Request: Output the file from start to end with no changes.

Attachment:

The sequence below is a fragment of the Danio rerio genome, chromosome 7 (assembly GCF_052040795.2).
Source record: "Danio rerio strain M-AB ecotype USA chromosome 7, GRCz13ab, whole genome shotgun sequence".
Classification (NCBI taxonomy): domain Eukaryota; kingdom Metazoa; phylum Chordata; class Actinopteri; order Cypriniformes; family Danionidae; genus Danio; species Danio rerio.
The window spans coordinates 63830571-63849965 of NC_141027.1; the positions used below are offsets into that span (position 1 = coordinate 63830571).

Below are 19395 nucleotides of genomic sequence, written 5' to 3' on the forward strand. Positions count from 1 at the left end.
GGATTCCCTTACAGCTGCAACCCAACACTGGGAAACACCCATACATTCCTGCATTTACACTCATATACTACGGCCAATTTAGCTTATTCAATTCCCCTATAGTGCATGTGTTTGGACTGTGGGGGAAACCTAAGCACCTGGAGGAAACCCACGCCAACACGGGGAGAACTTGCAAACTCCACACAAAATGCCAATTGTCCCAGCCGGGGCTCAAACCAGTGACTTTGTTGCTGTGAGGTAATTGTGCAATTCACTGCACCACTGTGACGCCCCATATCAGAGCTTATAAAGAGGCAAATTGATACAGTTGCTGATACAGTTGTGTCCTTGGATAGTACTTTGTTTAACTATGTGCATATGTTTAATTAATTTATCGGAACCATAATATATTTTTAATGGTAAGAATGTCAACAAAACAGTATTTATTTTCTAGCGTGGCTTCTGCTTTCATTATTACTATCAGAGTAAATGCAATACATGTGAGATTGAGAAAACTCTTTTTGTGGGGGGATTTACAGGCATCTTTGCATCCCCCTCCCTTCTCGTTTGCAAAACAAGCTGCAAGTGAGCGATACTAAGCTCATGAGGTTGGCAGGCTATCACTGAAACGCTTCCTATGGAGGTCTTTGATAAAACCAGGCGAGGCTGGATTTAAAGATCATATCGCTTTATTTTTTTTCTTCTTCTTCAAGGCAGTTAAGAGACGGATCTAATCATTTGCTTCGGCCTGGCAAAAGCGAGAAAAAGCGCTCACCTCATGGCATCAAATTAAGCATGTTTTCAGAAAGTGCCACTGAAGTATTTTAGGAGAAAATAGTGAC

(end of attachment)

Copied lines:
The sequence below is a fragment of the Danio rerio genome, chromosome 7 (assembly GCF_052040795.2).
Source record: "Danio rerio strain M-AB ecotype USA chromosome 7, GRCz13ab, whole genome shotgun sequence".
Classification (NCBI taxonomy): domain Eukaryota; kingdom Metazoa; phylum Chordata; class Actinopteri; order Cypriniformes; family Danionidae; genus Danio; species Danio rerio.
The window spans coordinates 63830571-63849965 of NC_141027.1; the positions used below are offsets into that span (position 1 = coordinate 63830571).

Below are 19395 nucleotides of genomic sequence, written 5' to 3' on the forward strand. Positions count from 1 at the left end.
GGATTCCCTTACAGCTGCAACCCAACACTGGGAAACACCCATACATTCCTGCATTTACACTCATATACTACGGCCAATTTAGCTTATTCAATTCCCCTATAGTGCATGTGTTTGGACTGTGGGGGAAACCTAAGCACCTGGAGGAAACCCACGCCAACACGGGGAGAACTTGCAAACTCCACACAAAATGCCAATTGTCCCAGCCGGGGCTCAAACCAGTGACTTTGTTGCTGTGAGGTAATTGTGCAATTCACTGCACCACTGTGACGCCCCATATCAGAGCTTATAAAGAGGCAAATTGATACAGTTGCTGATACAGTTGTGTCCTTGGATAGTACTTTGTTTAACTATGTGCATATGTTTAATTAATTTATCGGAACCATAATATATTTTTAATGGTAAGAATGTCAACAAAACAGTATTTATTTTCTAGCGTGGCTTCTGCTTTCATTATTACTATCAGAGTAAATGCAATACATGTGAGATTGAGAAAACTCTTTTTGTGGGGGGATTTACAGGCATCTTTGCATCCCCCTCCCTTCTCGTTTGCAAAACAAGCTGCAAGTGAGCGATACTAAGCTCATGAGGTTGGCAGGCTATCACTGAAACGCTTCCTATGGAGGTCTTTGATAAAACCAGGCGAGGCTGGATTTAAAGATCATATCGCTTTATTTTTTTTCTTCTTCTTCAAGGCAGTTAAGAGACGGATCTAATCATTTGCTTCGGCCTGGCAAAAGCGAGAAAAAGCGCTCACCTCATGGCATCAAATTAAGCATGTTTTCAGAAAGTGCCACTGAAGTATTTTAGGAGAAAATAGTGAC